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In Photoshop and some other image editing programs, Blending modes allow you to composite images by creating various types of transparencies that adapt to other layers. The user can quickly cycle through different Blending Modes with a keyboard shortcut.

Here's an example of a composite image made with Blending Modes:

enter image description here

These are the different Blending Modes in Photoshop:

enter image description here

In Blender, transparency is usually done in the Cycles render engine, in the form of shaders applied to a material or an imported image. The Compositor can also be used, but usually applies to the whole image outputted (if I understand correctly).

However, I am trying to understand how this works better. Say I want to "fake" smoke with a 2D alpha layer, or use a Color Dodge blending mode for a mesh, how would I proceed?

I could only find this reference online, which seems obsolete and whose links are broken.

How would I try different Blending modes for 2D layers or meshes as can be done in Photoshop? How many different Blending Modes can be produced, and how?

(I understand the tools are very different, and I do know how Nodes and materials work pretty well.)

We can use this file for tests

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    $\begingroup$ In Cycles, for images used as textures in materials you use the color mix node and then choose the mix method. docs.blender.org/manual/en/dev/compositing/types/color/mix.html $\endgroup$
    – user1853
    Commented Jun 27, 2017 at 19:06
  • $\begingroup$ What if it's just an image imported as a plane? Or a whole mesh? $\endgroup$ Commented Jun 27, 2017 at 19:09
  • $\begingroup$ Same thing you can mix the images before the color socket in the shader. $\endgroup$
    – user1853
    Commented Jun 27, 2017 at 19:09
  • $\begingroup$ On the compositor you'd combine images and render layers the same way.\ $\endgroup$
    – user1853
    Commented Jun 27, 2017 at 19:10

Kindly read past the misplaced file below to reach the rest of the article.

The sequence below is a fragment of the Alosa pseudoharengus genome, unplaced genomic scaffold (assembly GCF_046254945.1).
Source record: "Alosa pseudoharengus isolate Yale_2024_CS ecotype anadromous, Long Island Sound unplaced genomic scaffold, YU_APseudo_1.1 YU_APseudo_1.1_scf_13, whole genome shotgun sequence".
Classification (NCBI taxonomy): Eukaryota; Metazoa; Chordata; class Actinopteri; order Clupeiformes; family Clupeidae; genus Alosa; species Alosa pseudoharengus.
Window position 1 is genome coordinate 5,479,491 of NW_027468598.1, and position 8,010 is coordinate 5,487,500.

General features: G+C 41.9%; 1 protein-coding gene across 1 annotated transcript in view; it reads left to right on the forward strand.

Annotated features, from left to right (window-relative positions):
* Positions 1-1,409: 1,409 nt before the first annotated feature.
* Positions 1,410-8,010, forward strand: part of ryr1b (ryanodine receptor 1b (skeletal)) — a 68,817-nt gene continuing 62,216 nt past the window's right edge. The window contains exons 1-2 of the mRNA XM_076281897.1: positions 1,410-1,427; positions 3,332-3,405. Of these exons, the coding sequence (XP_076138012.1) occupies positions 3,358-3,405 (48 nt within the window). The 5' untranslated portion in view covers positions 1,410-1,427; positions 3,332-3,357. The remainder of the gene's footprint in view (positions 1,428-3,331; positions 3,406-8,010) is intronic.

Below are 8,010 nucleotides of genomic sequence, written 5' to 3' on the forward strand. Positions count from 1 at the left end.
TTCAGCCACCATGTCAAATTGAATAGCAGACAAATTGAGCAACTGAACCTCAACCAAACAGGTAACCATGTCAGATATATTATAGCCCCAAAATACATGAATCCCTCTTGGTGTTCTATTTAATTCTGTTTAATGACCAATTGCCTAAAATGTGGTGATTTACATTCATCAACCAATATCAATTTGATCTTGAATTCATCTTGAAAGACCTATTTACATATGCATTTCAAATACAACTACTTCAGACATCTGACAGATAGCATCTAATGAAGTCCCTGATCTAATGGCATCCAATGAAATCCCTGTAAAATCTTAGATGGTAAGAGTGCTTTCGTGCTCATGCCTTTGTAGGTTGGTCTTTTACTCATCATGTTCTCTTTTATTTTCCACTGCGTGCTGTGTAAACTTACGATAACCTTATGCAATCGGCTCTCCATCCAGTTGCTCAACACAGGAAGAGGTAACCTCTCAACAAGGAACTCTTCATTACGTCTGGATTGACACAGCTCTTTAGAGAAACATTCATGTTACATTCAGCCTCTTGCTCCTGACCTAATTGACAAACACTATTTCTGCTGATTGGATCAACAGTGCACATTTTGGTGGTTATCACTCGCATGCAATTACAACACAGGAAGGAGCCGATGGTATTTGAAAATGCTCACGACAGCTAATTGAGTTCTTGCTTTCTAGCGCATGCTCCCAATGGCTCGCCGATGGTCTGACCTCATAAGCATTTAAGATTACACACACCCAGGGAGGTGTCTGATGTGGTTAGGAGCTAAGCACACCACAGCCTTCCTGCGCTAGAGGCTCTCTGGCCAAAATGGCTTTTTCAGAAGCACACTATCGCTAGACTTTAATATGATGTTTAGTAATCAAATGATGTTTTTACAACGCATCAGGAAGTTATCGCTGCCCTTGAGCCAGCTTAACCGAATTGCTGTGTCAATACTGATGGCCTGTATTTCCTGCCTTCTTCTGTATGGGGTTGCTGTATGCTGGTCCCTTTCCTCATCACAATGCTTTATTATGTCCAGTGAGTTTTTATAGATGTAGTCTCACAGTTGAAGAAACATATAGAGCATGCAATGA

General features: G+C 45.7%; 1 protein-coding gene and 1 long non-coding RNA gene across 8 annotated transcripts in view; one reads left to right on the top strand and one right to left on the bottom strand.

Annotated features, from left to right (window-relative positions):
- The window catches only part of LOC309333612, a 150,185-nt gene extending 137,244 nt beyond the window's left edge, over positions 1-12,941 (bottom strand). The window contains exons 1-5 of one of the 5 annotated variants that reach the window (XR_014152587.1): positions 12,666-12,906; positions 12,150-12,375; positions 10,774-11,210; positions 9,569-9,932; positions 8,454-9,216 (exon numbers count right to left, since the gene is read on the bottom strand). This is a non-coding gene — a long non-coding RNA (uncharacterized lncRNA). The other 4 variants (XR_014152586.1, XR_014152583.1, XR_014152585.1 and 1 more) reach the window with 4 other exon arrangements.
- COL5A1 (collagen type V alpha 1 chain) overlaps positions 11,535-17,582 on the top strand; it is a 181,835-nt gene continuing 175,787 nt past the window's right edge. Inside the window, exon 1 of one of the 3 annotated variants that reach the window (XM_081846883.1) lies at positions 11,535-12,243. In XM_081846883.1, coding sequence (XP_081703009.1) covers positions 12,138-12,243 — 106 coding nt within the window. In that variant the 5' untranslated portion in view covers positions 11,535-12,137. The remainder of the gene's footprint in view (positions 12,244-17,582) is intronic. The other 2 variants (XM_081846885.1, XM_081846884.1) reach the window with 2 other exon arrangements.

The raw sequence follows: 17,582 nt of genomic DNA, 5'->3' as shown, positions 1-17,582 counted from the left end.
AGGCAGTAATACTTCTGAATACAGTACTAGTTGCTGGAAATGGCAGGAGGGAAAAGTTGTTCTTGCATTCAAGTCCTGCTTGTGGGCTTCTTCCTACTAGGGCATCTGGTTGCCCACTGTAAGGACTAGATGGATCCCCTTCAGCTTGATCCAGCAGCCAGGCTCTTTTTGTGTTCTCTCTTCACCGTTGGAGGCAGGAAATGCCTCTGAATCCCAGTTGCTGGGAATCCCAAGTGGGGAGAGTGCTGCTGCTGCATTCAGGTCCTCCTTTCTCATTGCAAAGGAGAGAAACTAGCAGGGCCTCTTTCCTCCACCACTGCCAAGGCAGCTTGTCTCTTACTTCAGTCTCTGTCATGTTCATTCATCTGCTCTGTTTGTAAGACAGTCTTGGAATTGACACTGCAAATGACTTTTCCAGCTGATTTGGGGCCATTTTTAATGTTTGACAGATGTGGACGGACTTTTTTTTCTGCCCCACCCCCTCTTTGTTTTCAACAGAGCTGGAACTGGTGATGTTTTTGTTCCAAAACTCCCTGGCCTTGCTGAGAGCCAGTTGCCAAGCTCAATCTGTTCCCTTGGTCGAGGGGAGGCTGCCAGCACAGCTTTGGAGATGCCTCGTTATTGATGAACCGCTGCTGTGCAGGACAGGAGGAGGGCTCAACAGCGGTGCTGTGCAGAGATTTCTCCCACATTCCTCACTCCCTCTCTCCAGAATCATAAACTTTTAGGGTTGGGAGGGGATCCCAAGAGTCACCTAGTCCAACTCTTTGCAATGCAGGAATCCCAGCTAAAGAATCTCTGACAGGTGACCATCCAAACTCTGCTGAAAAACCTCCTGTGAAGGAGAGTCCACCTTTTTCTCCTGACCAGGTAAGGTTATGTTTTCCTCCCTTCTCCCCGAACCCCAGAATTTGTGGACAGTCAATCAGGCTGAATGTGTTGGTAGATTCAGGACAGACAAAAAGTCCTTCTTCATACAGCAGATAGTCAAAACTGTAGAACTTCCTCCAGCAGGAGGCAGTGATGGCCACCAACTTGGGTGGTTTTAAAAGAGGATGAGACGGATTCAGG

• $\begingroup$ Great comments. I'm curious to know if people have tinkered with this before and have found Node setups that match "Screen" or "Overlay" or any other Blending Modes, instead of having to find out by trial and error... These setups could even be shared for the greater good $\endgroup$ Commented Jun 27, 2017 at 19:15

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Blend modes are implemented in the Color>"MixRGB" node, and are almost the same as in any layered 2D graphics software, like Photoshop or Gimp.

Premise

Such Nodes don't act in the 3D world, but either on the 2D space of a surface's material or on the (still 2D) space of the rendered canvas.

In the 3D raytraced rendering, the color and intensity of each ray that hits the camera depends on its path through the scene's materials, that can be comprised of reflections, refraction, translucency, diffusion etc, in a way that is meant to be faithful to reality.

In principle, you can't make two distinct objects "blend" their appearance in the 3D scene through 2D blending modes, i.e. by just arithmetically adding, subtracting, averaging the colors of different layers. If you're looking for a way to fake this behavior, then my answer isn't the right one for you.

To create a textured material for Cycles whose (2D) texture is obtained by blending different layers, you can follow these steps.

  1. Select your object and assign an UV map to it. I've done this by selecting it (in my example, half a cylinder) in edit mode and hitting U.

    Creation of a UV map

  2. In the UV/Image editor window, open all the images that you will need as layers

    Open new pictures

  3. Then create a new material and open the Node editor window.

  4. Add new nodes by clicking "Add". You will need:

    • An "Input">"Texture Coordinate" node, and its "UV" socket to obtain information from the object's UV map

    • As many "Texture">"Image texture" nodes as your layers. Remember to connect their "Vector" input to the "UV" output from the Texture Coordinate node

    • Several "Color">"MixRGB" nodes to do the actual blending pairwise. They are displayed with different names in my screenshot, depending on the selected Blend mode.

    • Any "Shader" node (in this example, "Diffuse", that should be already present by default). This will take the Color output from the last MixRGB and its output will be plugged into the "Surface" socket of the Material.

  5. Here's the complete node setup based on the example in your question

    Complete node setup

  6. And here's the rendered result

    Rendered result

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  • $\begingroup$ Thank you for this! So if I understand correctly I cannot import, say, a cloud image as a Alpha PNG in a scene and blend it to a landscape, unless the landscape is a 2D image? $\endgroup$ Commented Jun 28, 2017 at 17:10
  • $\begingroup$ No, you totally can! But not through a layering similar to photoshop. You can have the Alpha PNG as a texture for an object in the scene. If placed in the right place, Cycles will render it as it was a real semi-transparent thin film in the 3D world. You can use the add-on Import images as planes. $\endgroup$
    – Nicola Sap
    Commented Jun 28, 2017 at 17:15

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